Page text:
There lots of nice pans but lots have deep scalloped edges with make it not as deep as it would seem. and always not quite deep like the metal pans you can get. I also prefer a dish I can take to a potluck etc.

                                      1. re: daislander

                                        I wasn't clear or being critical at all. Just wondered what you'd bake in something that deep. And you answered :) Thanks.

                                    1. re: Antilope

                                      any idea where these are made? can't seem to find any info

                                    2. Sierra Trading Post has some nice Apilco on sale - if you have one of their 35% off coupons - it 's a steal. I just picked up some soufflé dishes today. They have a rectangular baking that seems just like what you are looking for:


                                      1 Reply
                                      1. re: laraffinee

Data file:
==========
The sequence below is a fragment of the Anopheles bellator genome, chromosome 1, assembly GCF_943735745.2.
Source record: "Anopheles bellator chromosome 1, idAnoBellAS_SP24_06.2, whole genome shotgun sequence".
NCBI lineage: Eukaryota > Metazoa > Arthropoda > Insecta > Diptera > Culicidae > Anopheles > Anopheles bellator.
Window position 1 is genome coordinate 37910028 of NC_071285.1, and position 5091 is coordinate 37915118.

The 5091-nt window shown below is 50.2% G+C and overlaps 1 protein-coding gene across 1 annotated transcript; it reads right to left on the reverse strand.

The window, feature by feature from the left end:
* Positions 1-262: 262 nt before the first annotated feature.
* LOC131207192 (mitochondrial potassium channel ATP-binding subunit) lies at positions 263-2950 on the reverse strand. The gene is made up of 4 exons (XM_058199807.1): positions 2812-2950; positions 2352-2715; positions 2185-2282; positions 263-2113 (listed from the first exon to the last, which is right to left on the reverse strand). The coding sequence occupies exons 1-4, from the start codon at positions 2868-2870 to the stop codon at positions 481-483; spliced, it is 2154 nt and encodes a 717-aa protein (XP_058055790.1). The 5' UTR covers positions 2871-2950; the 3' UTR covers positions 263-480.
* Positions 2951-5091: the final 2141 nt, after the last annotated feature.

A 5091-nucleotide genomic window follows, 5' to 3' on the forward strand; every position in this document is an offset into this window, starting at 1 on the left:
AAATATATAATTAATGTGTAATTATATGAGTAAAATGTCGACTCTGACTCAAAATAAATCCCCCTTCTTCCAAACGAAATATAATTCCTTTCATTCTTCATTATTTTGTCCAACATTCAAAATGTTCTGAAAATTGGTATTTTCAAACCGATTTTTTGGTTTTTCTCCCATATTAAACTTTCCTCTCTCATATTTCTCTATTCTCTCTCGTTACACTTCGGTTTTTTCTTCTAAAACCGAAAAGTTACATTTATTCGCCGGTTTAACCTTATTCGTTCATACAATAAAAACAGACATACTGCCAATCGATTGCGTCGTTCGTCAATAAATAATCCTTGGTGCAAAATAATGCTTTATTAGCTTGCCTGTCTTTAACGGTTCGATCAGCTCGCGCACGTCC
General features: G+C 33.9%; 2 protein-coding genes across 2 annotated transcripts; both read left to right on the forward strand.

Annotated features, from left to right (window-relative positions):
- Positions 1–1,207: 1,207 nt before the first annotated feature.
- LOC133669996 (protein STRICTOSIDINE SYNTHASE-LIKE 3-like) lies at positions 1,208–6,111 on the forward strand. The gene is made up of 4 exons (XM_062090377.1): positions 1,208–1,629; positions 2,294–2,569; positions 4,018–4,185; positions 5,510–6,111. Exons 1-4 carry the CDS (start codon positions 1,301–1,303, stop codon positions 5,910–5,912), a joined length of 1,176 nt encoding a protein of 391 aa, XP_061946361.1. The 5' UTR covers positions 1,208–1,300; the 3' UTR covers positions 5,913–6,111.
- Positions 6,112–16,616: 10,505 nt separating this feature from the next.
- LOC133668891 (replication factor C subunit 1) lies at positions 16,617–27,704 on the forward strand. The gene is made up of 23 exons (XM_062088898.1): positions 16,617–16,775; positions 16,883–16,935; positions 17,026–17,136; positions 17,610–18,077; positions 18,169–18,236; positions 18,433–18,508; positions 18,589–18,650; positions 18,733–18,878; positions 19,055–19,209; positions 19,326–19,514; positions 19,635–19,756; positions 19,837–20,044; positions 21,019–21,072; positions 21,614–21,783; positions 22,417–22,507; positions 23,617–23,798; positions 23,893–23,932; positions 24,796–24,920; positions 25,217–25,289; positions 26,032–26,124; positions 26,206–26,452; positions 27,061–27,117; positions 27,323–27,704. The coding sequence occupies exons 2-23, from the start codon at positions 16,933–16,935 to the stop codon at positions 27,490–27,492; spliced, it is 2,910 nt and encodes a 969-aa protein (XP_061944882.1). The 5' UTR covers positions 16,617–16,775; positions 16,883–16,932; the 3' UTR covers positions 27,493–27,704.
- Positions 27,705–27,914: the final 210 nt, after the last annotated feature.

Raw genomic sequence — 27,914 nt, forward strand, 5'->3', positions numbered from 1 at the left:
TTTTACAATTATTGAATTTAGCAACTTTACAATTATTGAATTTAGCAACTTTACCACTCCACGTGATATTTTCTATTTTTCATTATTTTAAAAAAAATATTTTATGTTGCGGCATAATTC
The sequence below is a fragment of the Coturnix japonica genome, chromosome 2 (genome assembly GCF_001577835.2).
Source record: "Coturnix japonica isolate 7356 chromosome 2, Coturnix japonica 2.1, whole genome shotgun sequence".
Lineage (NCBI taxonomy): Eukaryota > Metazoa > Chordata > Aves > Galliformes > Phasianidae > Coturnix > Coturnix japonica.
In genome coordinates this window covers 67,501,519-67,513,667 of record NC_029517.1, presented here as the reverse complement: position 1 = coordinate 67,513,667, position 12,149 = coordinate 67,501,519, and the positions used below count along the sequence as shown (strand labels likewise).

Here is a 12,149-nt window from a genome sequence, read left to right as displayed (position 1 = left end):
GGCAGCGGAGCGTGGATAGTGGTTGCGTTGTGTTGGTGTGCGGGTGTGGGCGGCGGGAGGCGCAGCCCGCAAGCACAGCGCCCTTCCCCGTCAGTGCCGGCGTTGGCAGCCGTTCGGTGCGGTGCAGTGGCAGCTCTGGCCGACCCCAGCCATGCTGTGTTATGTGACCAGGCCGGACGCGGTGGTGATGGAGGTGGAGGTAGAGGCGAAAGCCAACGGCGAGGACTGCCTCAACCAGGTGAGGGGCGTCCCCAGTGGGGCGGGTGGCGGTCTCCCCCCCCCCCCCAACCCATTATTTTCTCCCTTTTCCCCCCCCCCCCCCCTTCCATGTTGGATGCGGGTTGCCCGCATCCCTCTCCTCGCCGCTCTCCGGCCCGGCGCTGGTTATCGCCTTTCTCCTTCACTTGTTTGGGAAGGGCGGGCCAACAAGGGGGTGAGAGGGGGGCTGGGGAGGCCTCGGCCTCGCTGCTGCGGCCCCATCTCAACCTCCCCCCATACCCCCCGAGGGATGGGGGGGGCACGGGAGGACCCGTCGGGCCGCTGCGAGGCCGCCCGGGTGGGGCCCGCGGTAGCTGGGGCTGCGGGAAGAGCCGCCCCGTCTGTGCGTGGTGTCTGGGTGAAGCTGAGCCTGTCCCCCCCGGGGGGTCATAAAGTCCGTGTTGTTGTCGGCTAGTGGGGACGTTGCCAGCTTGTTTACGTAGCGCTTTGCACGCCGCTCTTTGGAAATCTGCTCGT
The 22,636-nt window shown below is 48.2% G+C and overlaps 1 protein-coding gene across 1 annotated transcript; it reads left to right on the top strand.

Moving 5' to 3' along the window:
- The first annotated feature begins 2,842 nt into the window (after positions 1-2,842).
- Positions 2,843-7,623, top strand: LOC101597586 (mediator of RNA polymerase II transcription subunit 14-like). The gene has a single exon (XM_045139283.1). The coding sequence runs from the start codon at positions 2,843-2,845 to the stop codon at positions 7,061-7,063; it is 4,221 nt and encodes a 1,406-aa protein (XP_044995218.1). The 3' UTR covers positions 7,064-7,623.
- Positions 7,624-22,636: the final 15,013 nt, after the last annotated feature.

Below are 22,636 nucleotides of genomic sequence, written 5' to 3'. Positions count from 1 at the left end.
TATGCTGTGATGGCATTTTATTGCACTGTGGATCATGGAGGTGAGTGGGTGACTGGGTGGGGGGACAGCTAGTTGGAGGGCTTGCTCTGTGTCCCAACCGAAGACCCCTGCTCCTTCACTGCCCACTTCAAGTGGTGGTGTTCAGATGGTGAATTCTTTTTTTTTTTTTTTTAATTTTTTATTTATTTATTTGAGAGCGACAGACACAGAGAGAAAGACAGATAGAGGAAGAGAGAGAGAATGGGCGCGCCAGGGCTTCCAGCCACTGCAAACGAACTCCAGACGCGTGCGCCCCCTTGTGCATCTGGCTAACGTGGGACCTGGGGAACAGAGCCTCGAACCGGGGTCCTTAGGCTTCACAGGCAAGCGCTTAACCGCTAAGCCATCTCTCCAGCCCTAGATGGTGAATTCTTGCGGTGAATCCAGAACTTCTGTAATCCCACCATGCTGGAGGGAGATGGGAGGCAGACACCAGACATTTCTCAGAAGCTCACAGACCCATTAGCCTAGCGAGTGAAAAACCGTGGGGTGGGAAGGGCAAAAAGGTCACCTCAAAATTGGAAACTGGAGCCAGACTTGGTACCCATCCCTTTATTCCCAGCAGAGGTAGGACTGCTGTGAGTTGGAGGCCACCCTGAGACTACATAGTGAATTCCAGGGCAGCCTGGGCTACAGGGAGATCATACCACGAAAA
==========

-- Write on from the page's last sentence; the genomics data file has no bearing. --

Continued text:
i really like apilco, and they do look just perfect.. except for the sizes.

                                      2. Maybe your budget needs to be adjusted? It costs more to make stuff in the first world.

                                        I have found some good cookware at the thrift store before, but I don't think that's the answer because what you want is so very specific. I think the answer is to save up a bit more.

                                        I pay your budget and more for vintage refrigerator dishes all the time (and they are smaller than 9x13).

                                          1. Hi rmarisco,

                                            I found the Emile Henry pan for $42 on Amazon Warehouse, but it's in Figue (fig or purple to you and me). Not one of your colors, but the price rocks. If you've got Prime, it'll ship for free.

                                            1. I realize that I'm disregarding a few of your wants for a baking pan but these two from Lodge are on my wish list:

                                              12 x 15 inch Jumbo Chef's Platter:

                                              14 inch round baking pan:

                                              For a deeper dish baking cookware, I'd use a 8 - 17 inch cast iron skillet.

                                              Have you ever considered cast iron? Sorry if I went way off subject from your post.

                                              I've never done it before but cast iron seems perfect for baking dessert goodies since you usually coat the pan with butter or oil or shortening prior.